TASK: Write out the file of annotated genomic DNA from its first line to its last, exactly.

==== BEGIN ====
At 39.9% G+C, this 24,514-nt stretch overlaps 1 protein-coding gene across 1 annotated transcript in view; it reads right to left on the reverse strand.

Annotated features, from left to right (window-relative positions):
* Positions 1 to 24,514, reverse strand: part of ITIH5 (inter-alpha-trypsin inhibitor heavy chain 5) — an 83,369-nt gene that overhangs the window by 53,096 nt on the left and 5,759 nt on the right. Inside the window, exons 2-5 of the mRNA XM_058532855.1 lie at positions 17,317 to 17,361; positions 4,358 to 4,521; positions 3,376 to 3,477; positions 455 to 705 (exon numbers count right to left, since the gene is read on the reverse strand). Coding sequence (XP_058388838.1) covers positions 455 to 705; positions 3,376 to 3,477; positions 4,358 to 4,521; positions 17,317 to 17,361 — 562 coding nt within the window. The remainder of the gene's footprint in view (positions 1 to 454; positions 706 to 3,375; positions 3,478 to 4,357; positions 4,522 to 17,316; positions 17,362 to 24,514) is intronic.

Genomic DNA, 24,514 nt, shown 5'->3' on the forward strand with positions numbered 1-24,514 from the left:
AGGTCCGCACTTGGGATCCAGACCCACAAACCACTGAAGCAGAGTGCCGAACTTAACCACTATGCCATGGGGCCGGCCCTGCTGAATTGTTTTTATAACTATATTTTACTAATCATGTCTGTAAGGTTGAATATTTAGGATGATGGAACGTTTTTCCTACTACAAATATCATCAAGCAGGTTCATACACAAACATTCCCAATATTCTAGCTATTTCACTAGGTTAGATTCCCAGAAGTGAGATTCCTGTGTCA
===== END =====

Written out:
At 39.9% G+C, this 24,514-nt stretch overlaps 1 protein-coding gene across 1 annotated transcript in view; it reads right to left on the reverse strand.

Annotated features, from left to right (window-relative positions):
* Positions 1 to 24,514, reverse strand: part of ITIH5 (inter-alpha-trypsin inhibitor heavy chain 5) — an 83,369-nt gene that overhangs the window by 53,096 nt on the left and 5,759 nt on the right. Inside the window, exons 2-5 of the mRNA XM_058532855.1 lie at positions 17,317 to 17,361; positions 4,358 to 4,521; positions 3,376 to 3,477; positions 455 to 705 (exon numbers count right to left, since the gene is read on the reverse strand). Coding sequence (XP_058388838.1) covers positions 455 to 705; positions 3,376 to 3,477; positions 4,358 to 4,521; positions 17,317 to 17,361 — 562 coding nt within the window. The remainder of the gene's footprint in view (positions 1 to 454; positions 706 to 3,375; positions 3,478 to 4,357; positions 4,522 to 17,316; positions 17,362 to 24,514) is intronic.

Genomic DNA, 24,514 nt, shown 5'->3' on the forward strand with positions numbered 1-24,514 from the left:
AGGTCCGCACTTGGGATCCAGACCCACAAACCACTGAAGCAGAGTGCCGAACTTAACCACTATGCCATGGGGCCGGCCCTGCTGAATTGTTTTTATAACTATATTTTACTAATCATGTCTGTAAGGTTGAATATTTAGGATGATGGAACGTTTTTCCTACTACAAATATCATCAAGCAGGTTCATACACAAACATTCCCAATATTCTAGCTATTTCACTAGGTTAGATTCCCAGAAGTGAGATTCCTGTGTCA